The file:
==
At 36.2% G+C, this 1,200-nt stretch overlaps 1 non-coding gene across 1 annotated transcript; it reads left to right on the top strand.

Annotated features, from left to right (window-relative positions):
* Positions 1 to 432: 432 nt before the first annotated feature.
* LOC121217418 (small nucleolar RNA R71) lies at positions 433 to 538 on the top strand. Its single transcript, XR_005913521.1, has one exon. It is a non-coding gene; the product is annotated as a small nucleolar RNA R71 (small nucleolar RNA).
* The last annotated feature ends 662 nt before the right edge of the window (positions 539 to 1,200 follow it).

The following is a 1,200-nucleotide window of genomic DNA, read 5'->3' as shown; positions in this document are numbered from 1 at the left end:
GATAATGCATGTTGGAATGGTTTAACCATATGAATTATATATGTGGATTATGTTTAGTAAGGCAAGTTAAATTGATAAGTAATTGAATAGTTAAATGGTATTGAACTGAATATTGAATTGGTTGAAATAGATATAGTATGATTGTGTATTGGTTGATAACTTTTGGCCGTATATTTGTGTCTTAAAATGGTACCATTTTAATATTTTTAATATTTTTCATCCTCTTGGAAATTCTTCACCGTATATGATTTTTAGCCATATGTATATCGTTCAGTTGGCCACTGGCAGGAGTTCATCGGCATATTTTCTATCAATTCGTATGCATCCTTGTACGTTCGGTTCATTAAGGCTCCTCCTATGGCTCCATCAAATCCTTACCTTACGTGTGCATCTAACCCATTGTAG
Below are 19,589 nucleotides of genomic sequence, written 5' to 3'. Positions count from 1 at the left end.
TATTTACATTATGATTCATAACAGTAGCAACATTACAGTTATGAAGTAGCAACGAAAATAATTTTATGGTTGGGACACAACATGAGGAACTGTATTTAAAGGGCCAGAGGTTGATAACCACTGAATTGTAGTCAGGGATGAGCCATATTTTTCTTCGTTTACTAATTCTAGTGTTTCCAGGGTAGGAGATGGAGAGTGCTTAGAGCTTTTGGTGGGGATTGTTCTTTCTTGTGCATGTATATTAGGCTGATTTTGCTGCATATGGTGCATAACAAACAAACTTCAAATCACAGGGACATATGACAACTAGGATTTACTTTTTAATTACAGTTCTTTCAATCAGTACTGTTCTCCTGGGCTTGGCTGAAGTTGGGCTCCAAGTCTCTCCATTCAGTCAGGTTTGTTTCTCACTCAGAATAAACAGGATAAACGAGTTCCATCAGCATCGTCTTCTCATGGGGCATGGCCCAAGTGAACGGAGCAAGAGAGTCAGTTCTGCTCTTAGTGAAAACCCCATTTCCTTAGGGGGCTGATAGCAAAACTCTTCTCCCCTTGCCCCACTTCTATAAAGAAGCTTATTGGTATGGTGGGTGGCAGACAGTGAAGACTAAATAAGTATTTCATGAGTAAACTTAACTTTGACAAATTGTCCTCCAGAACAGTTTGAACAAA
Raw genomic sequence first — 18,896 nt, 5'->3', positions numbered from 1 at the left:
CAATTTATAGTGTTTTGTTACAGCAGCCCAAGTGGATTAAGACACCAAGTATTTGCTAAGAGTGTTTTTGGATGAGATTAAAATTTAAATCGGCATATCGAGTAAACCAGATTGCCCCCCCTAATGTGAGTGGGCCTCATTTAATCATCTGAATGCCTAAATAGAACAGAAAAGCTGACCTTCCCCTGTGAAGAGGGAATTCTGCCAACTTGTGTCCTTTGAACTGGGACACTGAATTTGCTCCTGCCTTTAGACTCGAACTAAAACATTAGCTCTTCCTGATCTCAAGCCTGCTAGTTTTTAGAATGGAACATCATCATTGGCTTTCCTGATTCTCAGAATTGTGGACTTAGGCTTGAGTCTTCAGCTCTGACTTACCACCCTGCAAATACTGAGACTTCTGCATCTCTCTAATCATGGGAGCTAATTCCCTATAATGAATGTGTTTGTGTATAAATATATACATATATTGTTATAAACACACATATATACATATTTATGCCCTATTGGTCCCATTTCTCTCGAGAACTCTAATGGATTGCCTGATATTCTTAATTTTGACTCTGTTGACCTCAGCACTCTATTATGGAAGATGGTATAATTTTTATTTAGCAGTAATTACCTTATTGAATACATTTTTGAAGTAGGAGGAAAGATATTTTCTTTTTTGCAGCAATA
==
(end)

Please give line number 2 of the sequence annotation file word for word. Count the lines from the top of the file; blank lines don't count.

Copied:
Annotated features, from left to right (window-relative positions):